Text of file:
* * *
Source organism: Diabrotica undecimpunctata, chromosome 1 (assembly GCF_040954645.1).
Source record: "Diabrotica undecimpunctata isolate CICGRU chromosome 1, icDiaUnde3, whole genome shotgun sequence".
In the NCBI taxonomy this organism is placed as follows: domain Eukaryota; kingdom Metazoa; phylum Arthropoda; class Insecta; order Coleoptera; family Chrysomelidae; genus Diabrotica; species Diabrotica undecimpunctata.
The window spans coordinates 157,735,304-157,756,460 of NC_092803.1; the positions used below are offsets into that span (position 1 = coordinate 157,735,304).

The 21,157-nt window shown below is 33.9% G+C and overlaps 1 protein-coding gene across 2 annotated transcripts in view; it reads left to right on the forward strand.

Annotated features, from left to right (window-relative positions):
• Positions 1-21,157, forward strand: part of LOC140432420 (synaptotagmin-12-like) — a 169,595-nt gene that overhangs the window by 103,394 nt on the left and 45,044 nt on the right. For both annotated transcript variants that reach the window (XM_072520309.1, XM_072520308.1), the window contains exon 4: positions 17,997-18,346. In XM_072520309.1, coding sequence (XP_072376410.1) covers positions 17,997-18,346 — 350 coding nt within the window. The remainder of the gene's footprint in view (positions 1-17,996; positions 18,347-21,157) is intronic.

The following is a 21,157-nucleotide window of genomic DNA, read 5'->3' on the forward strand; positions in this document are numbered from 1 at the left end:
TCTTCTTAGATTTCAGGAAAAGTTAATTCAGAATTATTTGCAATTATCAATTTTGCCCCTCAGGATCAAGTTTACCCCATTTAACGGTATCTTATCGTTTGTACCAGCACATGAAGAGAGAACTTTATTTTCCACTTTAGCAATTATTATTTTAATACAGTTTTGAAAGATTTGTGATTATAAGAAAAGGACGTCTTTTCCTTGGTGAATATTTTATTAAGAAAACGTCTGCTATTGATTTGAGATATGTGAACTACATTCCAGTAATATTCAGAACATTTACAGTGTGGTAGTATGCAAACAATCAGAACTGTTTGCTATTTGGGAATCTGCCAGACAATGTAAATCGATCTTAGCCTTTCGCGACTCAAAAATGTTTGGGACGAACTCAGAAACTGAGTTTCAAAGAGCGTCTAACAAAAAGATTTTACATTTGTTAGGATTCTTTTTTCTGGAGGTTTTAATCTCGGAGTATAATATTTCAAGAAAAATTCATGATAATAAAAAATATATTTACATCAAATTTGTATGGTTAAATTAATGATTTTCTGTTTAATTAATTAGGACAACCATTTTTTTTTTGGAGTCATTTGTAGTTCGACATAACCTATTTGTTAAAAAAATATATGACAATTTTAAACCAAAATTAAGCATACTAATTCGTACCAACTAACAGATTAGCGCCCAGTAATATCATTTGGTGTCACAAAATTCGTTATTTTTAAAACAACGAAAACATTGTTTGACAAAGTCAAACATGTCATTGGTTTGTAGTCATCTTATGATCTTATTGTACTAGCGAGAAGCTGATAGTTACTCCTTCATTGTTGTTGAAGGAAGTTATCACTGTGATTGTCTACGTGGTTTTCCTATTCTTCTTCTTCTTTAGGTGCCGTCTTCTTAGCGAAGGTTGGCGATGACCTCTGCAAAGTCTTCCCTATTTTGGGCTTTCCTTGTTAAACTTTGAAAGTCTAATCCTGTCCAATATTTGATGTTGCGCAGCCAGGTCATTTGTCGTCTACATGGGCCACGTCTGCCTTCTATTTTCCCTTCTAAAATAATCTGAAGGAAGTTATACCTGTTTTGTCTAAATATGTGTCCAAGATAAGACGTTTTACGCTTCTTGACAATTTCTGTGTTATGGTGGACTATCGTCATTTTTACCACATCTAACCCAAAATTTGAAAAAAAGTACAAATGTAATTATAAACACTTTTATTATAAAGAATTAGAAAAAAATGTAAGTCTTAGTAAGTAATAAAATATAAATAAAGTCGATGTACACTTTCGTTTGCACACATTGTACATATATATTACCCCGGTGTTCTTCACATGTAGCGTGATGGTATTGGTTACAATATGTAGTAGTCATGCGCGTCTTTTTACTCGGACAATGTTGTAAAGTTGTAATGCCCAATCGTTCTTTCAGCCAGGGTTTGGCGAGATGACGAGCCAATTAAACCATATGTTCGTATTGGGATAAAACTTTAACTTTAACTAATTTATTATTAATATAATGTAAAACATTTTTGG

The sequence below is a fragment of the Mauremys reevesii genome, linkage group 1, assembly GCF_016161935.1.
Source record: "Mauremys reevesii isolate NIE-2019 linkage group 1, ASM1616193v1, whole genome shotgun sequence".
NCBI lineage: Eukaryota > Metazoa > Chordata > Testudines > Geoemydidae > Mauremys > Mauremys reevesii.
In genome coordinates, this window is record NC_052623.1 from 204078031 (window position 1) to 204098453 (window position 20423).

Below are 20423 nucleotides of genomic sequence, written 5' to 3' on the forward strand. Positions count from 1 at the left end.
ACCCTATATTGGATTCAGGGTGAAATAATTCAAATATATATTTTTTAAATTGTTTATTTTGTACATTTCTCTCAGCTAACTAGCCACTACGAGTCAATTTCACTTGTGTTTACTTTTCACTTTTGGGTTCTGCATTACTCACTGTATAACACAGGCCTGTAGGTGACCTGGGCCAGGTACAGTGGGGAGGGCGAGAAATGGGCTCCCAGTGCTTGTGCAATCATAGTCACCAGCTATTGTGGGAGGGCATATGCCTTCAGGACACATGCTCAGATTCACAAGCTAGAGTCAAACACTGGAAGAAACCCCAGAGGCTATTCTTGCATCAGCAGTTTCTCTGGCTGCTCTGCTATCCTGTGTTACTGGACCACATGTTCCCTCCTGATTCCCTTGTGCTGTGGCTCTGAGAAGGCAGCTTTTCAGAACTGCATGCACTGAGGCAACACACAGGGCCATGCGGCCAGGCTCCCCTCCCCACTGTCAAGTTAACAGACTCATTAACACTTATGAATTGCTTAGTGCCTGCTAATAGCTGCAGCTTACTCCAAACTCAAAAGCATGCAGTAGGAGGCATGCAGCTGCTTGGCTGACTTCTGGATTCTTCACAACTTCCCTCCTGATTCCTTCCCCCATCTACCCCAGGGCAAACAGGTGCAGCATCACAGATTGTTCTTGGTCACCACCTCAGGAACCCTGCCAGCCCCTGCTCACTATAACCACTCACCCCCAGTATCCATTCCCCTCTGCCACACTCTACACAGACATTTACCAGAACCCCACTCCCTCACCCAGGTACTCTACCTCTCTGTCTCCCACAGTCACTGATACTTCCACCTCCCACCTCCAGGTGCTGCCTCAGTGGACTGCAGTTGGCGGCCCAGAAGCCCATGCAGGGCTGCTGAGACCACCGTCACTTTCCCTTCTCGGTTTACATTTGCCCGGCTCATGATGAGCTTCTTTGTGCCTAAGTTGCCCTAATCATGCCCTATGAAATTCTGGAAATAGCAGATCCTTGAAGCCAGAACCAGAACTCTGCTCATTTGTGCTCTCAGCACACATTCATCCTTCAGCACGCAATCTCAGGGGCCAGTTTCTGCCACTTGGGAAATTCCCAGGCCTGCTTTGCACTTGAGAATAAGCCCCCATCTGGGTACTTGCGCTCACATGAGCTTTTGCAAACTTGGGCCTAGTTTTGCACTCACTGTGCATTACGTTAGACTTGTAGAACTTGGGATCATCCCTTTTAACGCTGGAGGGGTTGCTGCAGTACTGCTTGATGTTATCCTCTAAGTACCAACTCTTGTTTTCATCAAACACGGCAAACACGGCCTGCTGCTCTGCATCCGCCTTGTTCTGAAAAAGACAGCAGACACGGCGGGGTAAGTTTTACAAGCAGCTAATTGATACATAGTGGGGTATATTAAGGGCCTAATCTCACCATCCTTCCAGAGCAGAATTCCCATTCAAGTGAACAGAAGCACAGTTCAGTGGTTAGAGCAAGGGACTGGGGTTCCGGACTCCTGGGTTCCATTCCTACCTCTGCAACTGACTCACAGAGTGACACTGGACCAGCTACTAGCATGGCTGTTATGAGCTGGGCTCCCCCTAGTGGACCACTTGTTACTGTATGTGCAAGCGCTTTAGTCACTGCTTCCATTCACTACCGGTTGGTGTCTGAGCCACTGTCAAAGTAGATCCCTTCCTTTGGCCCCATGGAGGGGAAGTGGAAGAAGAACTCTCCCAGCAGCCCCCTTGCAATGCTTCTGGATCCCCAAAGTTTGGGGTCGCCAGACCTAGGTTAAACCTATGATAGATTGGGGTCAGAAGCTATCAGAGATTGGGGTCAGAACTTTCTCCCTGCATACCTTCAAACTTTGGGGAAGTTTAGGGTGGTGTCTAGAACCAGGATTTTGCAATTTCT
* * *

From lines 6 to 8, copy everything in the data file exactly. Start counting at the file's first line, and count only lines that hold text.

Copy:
Annotated features, from left to right (window-relative positions):
• Positions 1-21,157, forward strand: part of LOC140432420 (synaptotagmin-12-like) — a 169,595-nt gene that overhangs the window by 103,394 nt on the left and 45,044 nt on the right. For both annotated transcript variants that reach the window (XM_072520309.1, XM_072520308.1), the window contains exon 4: positions 17,997-18,346. In XM_072520309.1, coding sequence (XP_072376410.1) covers positions 17,997-18,346 — 350 coding nt within the window. The remainder of the gene's footprint in view (positions 1-17,996; positions 18,347-21,157) is intronic.

The following is a 21,157-nucleotide window of genomic DNA, read 5'->3' on the forward strand; positions in this document are numbered from 1 at the left end: